Scientists used Watson and Crick’s structure of the DNA molecule as a tool for future research. In the early 1980’s scientists had an idea to begin mapping human DNA. Scientists at the Department of Energy’s national weapon research centers in Los Alamos and Lawrence Livermore were interested in determining whether the DNA of the offspring of survivors of the Hiroshima bomb were mutated because of their exposure to radiation. Their only way of finding this out was to begin sequencing and studying the cells. In 1982 they attended a scientific conference in Colorado and introduced their proposal for finding out their answers. Their original proposal was modified after its introduction but it laid the foundation for the beginning stages of the Human Genome Project.
The project officially began in 1990 and became an international project when scientists from eighteen other countries got involved. They included Australia, Brazil, Canada, China, Denmark, European Union, France, Germany, Israel, Italy, Japan, Korea, Mexico, Netherlands, Russia, Sweden, United Kingdom and the United States. Their alliance formed the HUGO- Human Genome Organization. The United States Department of Energy led by Ari Patrios and the National Institute of Health led by Francis Collins along with scientists from various French agencies are at the helm of the research.
While reading the daily newspapers one can begin to understand the excitement generated by the project. Titles such as, “Scientists Plan: Map All DNA”, “Who Owns the Human Genome”, and “Genetic Questions are Sending Judges Back to the Classroom” are found on the front pages and beyond (7). The major goal of the project is to “produce a listing, base pair by base pair, of the entire human genetic code - all twenty-three chromosomes pairs with about three billion base pairs. The base by base survey is called sequencing and locating the genes along the DNA is called mapping” (8). This possible information uncovered through this process could help scientists understand and eventually cure genetic diseases.
“A genome is the sum total of genetic information in a living species” (9). The genetic information includes instructions for making proteins. Proteins are essential for all living things because they include instructions for how an organism looks, metabolize food and fight infections. “The code itself is a “series of codons” which is a sequence of three DNA bases” (10). The order of the bases is quite important. Sometimes there are abnormalities on DNA. These abnormalities are called mutations and are sometimes responsible for a number of diseases. Again, it is the hope of this project that scientists will be able to isolate disease-causing genes and suggest a therapy or treatment to correct them.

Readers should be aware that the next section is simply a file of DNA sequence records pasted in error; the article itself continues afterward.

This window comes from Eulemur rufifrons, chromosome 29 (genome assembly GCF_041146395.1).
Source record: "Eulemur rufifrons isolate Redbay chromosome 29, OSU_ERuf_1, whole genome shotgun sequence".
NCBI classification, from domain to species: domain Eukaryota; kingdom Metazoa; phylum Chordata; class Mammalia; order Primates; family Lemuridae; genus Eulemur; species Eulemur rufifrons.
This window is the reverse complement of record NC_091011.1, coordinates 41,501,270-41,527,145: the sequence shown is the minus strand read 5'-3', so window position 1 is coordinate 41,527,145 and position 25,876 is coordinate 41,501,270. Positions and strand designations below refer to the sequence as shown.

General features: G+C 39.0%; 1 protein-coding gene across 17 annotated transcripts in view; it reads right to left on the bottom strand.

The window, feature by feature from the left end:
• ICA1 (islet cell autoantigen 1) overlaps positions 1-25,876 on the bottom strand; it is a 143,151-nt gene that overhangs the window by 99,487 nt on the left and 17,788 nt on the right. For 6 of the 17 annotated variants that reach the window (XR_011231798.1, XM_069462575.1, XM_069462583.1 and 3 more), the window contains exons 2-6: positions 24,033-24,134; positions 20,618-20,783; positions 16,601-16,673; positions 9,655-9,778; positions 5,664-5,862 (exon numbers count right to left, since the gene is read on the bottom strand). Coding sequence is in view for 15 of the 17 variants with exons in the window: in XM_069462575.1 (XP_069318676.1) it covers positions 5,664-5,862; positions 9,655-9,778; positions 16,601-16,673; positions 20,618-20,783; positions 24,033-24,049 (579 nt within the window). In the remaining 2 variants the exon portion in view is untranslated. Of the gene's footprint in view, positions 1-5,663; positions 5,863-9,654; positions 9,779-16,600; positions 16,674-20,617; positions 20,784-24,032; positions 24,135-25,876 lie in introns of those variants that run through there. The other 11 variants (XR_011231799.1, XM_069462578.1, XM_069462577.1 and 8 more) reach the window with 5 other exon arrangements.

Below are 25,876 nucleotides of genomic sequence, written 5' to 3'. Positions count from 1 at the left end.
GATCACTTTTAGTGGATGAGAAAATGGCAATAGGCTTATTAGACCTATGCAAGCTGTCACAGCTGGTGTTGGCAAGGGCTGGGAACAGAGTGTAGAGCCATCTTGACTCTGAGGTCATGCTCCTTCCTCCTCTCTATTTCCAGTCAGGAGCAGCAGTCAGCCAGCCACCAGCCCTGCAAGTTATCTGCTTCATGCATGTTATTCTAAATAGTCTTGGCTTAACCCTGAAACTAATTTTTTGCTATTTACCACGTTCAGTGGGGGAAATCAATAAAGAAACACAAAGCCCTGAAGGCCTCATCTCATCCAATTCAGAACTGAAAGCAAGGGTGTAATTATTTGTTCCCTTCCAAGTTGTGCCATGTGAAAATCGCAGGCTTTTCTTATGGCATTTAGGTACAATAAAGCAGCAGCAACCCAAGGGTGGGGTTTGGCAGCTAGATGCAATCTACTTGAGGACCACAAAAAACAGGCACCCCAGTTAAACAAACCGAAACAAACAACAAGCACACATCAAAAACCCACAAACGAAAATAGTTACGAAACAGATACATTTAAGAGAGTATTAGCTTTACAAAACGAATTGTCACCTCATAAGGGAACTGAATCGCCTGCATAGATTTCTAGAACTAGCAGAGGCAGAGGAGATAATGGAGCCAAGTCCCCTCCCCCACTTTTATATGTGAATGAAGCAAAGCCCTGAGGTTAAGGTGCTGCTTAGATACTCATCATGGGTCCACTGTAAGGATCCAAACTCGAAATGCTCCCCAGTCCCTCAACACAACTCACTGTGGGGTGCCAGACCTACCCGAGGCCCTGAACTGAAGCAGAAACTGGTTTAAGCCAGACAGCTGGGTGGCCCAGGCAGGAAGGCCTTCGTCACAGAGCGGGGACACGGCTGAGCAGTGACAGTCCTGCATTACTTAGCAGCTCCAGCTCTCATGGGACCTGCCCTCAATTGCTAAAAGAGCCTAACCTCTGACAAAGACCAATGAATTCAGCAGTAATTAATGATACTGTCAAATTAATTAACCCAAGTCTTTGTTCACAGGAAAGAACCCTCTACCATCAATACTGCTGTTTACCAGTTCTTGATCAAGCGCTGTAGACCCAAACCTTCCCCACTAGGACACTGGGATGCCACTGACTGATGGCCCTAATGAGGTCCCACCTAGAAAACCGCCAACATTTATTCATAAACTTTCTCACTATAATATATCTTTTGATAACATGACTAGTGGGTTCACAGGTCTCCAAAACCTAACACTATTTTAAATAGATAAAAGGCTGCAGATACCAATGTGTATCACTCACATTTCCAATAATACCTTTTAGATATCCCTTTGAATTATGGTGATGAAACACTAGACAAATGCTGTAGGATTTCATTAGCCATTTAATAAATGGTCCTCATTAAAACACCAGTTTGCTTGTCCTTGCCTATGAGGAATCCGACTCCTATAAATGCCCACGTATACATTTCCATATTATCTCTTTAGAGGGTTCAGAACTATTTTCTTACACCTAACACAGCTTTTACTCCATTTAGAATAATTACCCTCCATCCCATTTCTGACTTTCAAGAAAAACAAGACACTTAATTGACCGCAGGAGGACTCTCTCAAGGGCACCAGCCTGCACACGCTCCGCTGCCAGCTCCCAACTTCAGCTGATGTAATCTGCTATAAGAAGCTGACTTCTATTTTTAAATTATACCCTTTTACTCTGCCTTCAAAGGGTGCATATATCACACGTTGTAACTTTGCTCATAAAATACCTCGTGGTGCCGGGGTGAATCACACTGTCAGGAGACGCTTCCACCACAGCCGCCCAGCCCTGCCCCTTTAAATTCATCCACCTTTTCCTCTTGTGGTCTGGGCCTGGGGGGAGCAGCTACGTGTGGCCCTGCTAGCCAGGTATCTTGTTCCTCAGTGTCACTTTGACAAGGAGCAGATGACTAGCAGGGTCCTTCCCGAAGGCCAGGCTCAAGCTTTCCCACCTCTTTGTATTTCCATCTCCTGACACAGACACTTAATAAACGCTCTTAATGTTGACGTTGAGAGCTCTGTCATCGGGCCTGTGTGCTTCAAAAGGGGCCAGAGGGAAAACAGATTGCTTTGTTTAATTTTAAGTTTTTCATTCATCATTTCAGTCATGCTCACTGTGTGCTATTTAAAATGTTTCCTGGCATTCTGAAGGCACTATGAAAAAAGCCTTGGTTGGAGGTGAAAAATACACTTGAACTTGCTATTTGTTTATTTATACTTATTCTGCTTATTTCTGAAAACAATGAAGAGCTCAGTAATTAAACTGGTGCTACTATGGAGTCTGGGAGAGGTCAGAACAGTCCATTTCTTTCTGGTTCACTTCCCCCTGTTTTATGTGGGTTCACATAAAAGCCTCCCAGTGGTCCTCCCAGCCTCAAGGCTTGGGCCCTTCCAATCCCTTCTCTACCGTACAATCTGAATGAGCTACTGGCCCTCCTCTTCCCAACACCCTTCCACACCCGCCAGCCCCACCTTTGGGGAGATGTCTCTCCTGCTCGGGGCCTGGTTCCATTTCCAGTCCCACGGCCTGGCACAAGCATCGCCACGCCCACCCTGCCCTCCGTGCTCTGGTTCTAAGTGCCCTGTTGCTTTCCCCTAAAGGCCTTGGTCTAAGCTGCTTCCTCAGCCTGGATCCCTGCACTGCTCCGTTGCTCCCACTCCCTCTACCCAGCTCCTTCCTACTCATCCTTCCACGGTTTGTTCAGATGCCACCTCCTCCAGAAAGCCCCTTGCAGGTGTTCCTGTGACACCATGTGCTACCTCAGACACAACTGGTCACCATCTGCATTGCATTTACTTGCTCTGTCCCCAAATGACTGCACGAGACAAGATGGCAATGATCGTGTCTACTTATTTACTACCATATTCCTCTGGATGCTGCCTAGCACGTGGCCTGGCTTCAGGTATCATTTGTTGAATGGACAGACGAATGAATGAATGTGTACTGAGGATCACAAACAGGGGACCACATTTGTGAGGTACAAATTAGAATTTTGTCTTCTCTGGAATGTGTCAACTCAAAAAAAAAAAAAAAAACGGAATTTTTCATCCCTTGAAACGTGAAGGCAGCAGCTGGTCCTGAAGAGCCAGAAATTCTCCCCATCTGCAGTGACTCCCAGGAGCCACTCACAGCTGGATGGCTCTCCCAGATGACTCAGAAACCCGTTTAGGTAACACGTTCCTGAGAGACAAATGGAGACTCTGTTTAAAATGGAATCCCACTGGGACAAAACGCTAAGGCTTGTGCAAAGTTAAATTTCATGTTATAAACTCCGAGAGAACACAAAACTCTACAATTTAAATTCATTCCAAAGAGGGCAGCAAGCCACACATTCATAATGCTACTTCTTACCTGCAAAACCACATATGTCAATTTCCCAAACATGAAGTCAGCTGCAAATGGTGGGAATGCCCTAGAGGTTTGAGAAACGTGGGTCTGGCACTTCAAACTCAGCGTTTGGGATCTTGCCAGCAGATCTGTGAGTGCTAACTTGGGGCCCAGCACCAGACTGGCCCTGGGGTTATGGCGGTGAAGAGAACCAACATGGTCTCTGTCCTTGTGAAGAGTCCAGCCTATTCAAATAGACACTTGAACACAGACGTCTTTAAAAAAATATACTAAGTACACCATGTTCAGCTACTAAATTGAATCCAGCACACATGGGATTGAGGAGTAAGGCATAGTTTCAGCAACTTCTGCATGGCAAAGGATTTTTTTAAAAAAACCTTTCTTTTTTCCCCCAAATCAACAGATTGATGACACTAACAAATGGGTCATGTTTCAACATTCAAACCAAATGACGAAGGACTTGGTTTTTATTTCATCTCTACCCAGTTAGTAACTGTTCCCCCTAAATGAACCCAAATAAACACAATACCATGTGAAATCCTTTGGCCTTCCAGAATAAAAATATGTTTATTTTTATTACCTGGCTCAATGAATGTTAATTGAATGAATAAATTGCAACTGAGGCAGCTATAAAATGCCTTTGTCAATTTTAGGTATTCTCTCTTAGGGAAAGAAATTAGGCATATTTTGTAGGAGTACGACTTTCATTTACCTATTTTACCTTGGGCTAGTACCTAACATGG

On April 6, 2000 an article in The New York Times reported that, “The Analysis of Human Genome is Said to be Completed.” The report, made by Dr. J Craig Venter stated that within a few weeks his company, Celera, would be able to identify the whole human genome. To actually assemble the whole thing it will take until 2003. Venter, one of the pioneers of the Human Genome Project reported that the genome belongs to a man because it has one X chromosome and one Y chromosome as opposed to the genome of a woman, which has two X chromosomes. The DNA in the study includes men and women of differing age and race. After it is put together it will be annotated, identifying all of the genes and their capabilities. Worried about the information gained from this and its potential Dr Venter said, “it would take a century to understand what each human gene does and that an attempt to alter the human germ line should not be made until then if ever” (11). Celera will use technology to attempt to find a faster way to sequence the DNA and expand the knowledge of genetics. The gene samples are from a variety of subjects who donated samples of blood cells and sperm cells. “This sampling works well because everyone has a unique DNA sequence but variations for 2 different genomes is said to be less than 1%” (12). The project has opened up enormous competition between the U.S Government and biotechnology companies.
Through the identification of genes and map-making capabilities of the human genome. “Recombinant DNA Technology allows researchers to snip out pieces of DNA and splice them into bacteria, where they can be grown, or cloned in large quantities”(13). Scientists use a variety of methods to copy genetic materials. “ A clone is a group of identical molecules, cells or organisms that are descended from a common ancestor through asexual reproduction” (14). In asexual reproduction, the offspring come from only one parent; so all cells contain the same genetic material. The members of a clone may be regarded as extensions of a single individual. Although cloning is not a new subject it has received a lot of negative publicity because of its comparison to science fiction. Scientific cloning has provided scientists with enormous capabilities for studying cancer, aging, genetic disorders and agriculture.